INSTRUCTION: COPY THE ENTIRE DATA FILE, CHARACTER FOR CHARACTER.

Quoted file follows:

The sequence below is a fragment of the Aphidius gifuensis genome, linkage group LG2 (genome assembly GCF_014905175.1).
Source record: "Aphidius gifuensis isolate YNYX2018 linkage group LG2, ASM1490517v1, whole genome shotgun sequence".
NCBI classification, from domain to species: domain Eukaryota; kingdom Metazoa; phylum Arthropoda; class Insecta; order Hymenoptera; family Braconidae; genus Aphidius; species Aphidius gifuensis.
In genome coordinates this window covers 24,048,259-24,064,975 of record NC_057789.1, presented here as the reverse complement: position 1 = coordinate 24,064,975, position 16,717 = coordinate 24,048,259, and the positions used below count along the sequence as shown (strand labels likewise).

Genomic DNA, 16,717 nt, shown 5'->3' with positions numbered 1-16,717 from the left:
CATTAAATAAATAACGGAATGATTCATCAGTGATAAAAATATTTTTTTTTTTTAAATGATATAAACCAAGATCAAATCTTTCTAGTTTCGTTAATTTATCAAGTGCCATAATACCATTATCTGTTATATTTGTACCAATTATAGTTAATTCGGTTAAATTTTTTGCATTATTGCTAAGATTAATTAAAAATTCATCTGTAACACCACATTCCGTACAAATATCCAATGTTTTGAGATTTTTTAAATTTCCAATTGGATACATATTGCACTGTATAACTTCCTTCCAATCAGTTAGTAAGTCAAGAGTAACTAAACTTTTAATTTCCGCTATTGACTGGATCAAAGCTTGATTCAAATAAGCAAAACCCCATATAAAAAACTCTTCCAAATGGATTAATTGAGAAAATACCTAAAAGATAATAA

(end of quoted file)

The sequence below is a fragment of the Aphidius gifuensis genome, linkage group LG2 (genome assembly GCF_014905175.1).
Source record: "Aphidius gifuensis isolate YNYX2018 linkage group LG2, ASM1490517v1, whole genome shotgun sequence".
NCBI classification, from domain to species: domain Eukaryota; kingdom Metazoa; phylum Arthropoda; class Insecta; order Hymenoptera; family Braconidae; genus Aphidius; species Aphidius gifuensis.
In genome coordinates this window covers 24,048,259-24,064,975 of record NC_057789.1, presented here as the reverse complement: position 1 = coordinate 24,064,975, position 16,717 = coordinate 24,048,259, and the positions used below count along the sequence as shown (strand labels likewise).

Genomic DNA, 16,717 nt, shown 5'->3' with positions numbered 1-16,717 from the left:
CATTAAATAAATAACGGAATGATTCATCAGTGATAAAAATATTTTTTTTTTTTAAATGATATAAACCAAGATCAAATCTTTCTAGTTTCGTTAATTTATCAAGTGCCATAATACCATTATCTGTTATATTTGTACCAATTATAGTTAATTCGGTTAAATTTTTTGCATTATTGCTAAGATTAATTAAAAATTCATCTGTAACACCACATTCCGTACAAATATCCAATGTTTTGAGATTTTTTAAATTTCCAATTGGATACATATTGCACTGTATAACTTCCTTCCAATCAGTTAGTAAGTCAAGAGTAACTAAACTTTTAATTTCCGCTATTGACTGGATCAAAGCTTGATTCAAATAAGCAAAACCCCATATAAAAAACTCTTCCAAATGGATTAATTGAGAAAATACCTAAAAGATAATAA